British Empire. The Queen’s constant reign had transformed the Monarchy into the living embodiment of the British Empire; it was impossible for the people to take pride in one without the other. As the Times put it, “everybody feels that the Queen is something unique, something extraordinary, something of which all the world envies us the possession; and the multitude exults in possessing it.”
Under Queen Victoria the Monarchy had become a National and Imperial symbol, but the symbolic nature of her reign was not the only reason for the popularity of the Monarchy in Britain. Absolute monarchy had been absent in Britain for many years, but at the time of Queen Victoria’s accession, constitutional monarchy was still in the process of evolving into what it has become today. By the end of her reign, however, it was widely believed by her common subjects, as well as by many politicians, that until Queen Victoria, “no constitutional Monarch [had] shown a more consistent respect for popular liberties or a clearer conception of royal duties.” The Times writes that:
At the very outset, Her Majesty grasped the true idea of her constitutional position, and from that position she has never swerved. Her work has been neither to initiate
movements nor to resist them, but to moderate them. In her relations with her Ministers she has always maintained, and never overstepped, her constitutional rights; and her extraordinary knowledge of precedents—for her memory is as remarkable as her experience is long—has always given her a great advantage in any discussion.
When the staff (as sometimes happens) differ among themselves, she can, and usually does, exercise the casting vote. In the times of political interregnum, while the nation is engaged in changing the temporary staff, she takes the whole control of the paper, and carries it on till her new assistant is appointed. Such an analogy at least enables us to form some idea of the immensely important part which the Queen had played in the government and development of the British Empire since she came to the throne.
Minister, Benjamin Disraeli, exemplifies the important role that she was believed to play in the government:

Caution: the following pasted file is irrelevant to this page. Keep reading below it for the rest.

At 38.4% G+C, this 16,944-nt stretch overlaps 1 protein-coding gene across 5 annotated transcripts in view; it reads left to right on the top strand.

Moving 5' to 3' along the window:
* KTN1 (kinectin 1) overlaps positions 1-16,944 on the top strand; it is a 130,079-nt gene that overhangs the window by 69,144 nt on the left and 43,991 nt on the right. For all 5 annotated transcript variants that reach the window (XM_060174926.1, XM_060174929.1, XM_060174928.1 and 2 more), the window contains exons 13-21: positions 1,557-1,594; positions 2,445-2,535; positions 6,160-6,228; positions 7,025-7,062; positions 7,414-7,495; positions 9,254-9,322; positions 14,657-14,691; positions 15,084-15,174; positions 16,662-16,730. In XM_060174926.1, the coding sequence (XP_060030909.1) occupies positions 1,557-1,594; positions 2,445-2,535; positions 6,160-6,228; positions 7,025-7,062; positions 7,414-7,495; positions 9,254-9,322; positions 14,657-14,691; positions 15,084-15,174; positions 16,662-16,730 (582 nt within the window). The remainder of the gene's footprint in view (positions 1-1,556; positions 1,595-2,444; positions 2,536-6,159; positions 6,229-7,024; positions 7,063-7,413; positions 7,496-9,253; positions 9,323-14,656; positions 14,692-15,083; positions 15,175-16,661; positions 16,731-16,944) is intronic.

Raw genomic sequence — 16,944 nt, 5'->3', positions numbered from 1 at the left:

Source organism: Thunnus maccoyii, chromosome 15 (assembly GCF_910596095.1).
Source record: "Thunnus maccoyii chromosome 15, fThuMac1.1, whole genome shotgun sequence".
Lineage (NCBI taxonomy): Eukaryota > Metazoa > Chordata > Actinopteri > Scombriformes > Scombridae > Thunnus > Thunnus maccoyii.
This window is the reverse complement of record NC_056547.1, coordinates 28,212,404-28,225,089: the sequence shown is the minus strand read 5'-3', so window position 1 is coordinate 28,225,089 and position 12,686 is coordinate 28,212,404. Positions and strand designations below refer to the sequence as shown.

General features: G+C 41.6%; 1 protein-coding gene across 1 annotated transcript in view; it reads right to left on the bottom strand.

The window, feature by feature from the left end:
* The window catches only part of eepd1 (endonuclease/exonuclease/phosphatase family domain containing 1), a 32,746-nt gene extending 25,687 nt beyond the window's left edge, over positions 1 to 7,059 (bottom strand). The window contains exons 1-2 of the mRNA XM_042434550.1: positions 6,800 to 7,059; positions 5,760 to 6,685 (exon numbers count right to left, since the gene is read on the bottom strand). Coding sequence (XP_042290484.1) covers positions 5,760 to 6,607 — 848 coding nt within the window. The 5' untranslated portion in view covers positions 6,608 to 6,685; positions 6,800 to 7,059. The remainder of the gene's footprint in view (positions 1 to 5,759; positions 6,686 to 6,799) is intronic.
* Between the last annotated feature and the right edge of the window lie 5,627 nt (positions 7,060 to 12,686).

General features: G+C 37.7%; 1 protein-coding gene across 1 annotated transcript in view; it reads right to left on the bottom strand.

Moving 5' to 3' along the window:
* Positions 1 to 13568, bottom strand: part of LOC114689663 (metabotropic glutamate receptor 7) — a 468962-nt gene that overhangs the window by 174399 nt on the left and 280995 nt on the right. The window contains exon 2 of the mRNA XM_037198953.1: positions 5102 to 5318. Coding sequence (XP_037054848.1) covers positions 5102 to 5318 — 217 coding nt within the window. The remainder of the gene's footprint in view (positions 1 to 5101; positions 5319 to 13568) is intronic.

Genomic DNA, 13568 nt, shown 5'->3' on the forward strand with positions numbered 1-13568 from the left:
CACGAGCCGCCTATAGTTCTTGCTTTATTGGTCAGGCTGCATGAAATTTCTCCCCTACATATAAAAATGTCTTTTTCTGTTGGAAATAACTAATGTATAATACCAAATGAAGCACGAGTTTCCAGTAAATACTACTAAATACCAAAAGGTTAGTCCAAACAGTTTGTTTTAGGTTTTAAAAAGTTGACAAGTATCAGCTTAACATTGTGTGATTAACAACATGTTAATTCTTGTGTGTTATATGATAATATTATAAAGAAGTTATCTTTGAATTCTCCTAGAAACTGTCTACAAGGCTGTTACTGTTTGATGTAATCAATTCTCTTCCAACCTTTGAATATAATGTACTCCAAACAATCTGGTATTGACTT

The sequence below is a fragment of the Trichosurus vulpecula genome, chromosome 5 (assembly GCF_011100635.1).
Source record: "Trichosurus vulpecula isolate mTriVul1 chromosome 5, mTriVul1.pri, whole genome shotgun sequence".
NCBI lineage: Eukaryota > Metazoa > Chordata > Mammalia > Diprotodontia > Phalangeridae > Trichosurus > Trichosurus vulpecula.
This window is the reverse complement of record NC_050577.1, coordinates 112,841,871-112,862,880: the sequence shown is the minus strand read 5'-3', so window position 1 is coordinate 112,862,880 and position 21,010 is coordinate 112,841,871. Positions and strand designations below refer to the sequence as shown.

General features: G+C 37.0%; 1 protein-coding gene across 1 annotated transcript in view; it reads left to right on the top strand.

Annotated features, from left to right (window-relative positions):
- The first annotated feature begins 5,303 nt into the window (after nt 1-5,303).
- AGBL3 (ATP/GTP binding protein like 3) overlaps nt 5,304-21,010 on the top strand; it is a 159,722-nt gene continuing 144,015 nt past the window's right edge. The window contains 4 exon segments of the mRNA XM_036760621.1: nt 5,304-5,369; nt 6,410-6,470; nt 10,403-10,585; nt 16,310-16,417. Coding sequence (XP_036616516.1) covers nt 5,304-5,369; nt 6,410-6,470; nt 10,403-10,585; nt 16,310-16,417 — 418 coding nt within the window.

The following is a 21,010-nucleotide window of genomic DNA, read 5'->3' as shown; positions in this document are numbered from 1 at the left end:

Your Majesty has, sometimes, deigned to assist Mr Disraeli with your counsel, and he believes he may presume to say, with respectful candour, that your Majesty cannot but be aware of how highly Mr Disraeli appreciates your Majesty’s judgement and almost unrivalled experience of public life.
becoming less attractive every day. A stable constitutional monarchy—and Britain’s government was stable; there had been no constitutional crisis worth mentioning during
the whole of Queen Victoria’s 63 year reign—was considered by many to be superior to a republic. Ever since the establishment of the French First Republic in 1792, France had become the epitome of governmental instability, systematically alternating between republic, empire and monarchy for most of the 19th century. The other large republic of the times was the United States of America, which was engaged in a bloody Civil War between 1861 and 1865. The republics of South America were shown to be even less
stable. Queen Victoria and the Monarchy, on the other hand, lived on as a symbol of Britain’s permanent institutions. Politicians might come and go, but the Queen was the
symbol of the state and its long and glorious history. As Frank Hardie said, “it is now fairly easy to see why this Republican movement came to nothing. At that time the first French Revolution still spread alarm among conservatively minded people in the same
way as the Russian Revolution to-day.”
Under Queen Victoria’s rule, Britain’s Constitutional Monarchy was allowed to evolve and flourish into the political system shared by the Commonwealth Realms today. This stable government helped foster political, economic and social gains that were unrivalled anywhere else in Europe, if not the world. During her long reign there had been progress in almost every field; democratic government had increased, and the standard of living among Queen Victoria’s subjects had risen. Charles Bullock, B.D. mentions some of these reforms in “The Queen’s Resolve”:
Political changes are almost impossible to chronicle. When the Queen came to the throne the first Reform Bill was only five years old. It was thirty years before the borough householder was enfranchised, and the complete enfranchisement of the county householder is now an accomplished fact. The Corn Laws have been abolished, Free Trade has been established, our financial system reorganised, and, greatest and most beneficial change of all, education has been made universal.
The long reign of Queen Victoria had not only played an integral role in fostering the pro-monarchical attitude of her subjects, but it has helped to preserve the popularity of the future British Monarchy in the 20th century. The Queen’s exceptional character had helped to redeem the reputation of the Royal Family after it had been trifled away by her predecessors, and her long reign had transformed her into the living embodiment of the British Empire. Under Queen Victoria’s rule constitutional monarchy had evolved
into what it has become today, allowing democracy and a higher standard of living to flourish. The Victorian era had been one of tremendous progress, and by the time of Queen Victoria’s death in 1901, there was no republican movement of any significance anywhere in Britain. Queen Victoria’s subjects had learned to love the Monarchy while she reigned, and this did not stop upon her death. Tingsten writes that:
The personal devotion inspired by Queen Victoria in her subjects can be more fully
understood by comparing it with the similar, though less fervently expressed popularity of her successors to the throne. As if some of the Queen’s own popularity had rubbed off on her descendants, those of them who have reigned in the twentieth century have been accorded their own share of loyal admiration and homage at their accessions, coronations and jubilees.